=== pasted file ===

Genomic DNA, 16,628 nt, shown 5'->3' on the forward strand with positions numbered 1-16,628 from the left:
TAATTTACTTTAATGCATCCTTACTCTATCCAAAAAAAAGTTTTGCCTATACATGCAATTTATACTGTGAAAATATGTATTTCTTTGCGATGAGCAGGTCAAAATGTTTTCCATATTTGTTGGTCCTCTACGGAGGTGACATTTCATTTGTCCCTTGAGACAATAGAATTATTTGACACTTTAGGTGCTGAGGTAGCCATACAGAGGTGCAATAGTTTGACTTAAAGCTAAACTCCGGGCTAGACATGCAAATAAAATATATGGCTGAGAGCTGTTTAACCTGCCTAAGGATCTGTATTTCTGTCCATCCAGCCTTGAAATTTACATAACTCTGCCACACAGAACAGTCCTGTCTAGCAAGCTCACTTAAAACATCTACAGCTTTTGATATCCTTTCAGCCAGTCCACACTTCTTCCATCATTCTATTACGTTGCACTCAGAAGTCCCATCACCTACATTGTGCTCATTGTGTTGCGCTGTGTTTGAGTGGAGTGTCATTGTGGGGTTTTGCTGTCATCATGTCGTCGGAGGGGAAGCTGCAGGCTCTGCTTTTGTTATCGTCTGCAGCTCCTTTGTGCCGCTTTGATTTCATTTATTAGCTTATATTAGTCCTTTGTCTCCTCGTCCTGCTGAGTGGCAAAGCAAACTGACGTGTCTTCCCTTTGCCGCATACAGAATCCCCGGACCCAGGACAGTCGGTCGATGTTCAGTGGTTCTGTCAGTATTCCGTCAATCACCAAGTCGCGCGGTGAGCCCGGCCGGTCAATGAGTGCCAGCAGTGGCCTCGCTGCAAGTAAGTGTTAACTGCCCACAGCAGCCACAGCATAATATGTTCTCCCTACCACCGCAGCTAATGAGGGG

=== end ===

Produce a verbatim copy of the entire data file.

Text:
Genomic DNA, 16,628 nt, shown 5'->3' on the forward strand with positions numbered 1-16,628 from the left:
TAATTTACTTTAATGCATCCTTACTCTATCCAAAAAAAAGTTTTGCCTATACATGCAATTTATACTGTGAAAATATGTATTTCTTTGCGATGAGCAGGTCAAAATGTTTTCCATATTTGTTGGTCCTCTACGGAGGTGACATTTCATTTGTCCCTTGAGACAATAGAATTATTTGACACTTTAGGTGCTGAGGTAGCCATACAGAGGTGCAATAGTTTGACTTAAAGCTAAACTCCGGGCTAGACATGCAAATAAAATATATGGCTGAGAGCTGTTTAACCTGCCTAAGGATCTGTATTTCTGTCCATCCAGCCTTGAAATTTACATAACTCTGCCACACAGAACAGTCCTGTCTAGCAAGCTCACTTAAAACATCTACAGCTTTTGATATCCTTTCAGCCAGTCCACACTTCTTCCATCATTCTATTACGTTGCACTCAGAAGTCCCATCACCTACATTGTGCTCATTGTGTTGCGCTGTGTTTGAGTGGAGTGTCATTGTGGGGTTTTGCTGTCATCATGTCGTCGGAGGGGAAGCTGCAGGCTCTGCTTTTGTTATCGTCTGCAGCTCCTTTGTGCCGCTTTGATTTCATTTATTAGCTTATATTAGTCCTTTGTCTCCTCGTCCTGCTGAGTGGCAAAGCAAACTGACGTGTCTTCCCTTTGCCGCATACAGAATCCCCGGACCCAGGACAGTCGGTCGATGTTCAGTGGTTCTGTCAGTATTCCGTCAATCACCAAGTCGCGCGGTGAGCCCGGCCGGTCAATGAGTGCCAGCAGTGGCCTCGCTGCAAGTAAGTGTTAACTGCCCACAGCAGCCACAGCATAATATGTTCTCCCTACCACCGCAGCTAATGAGGGG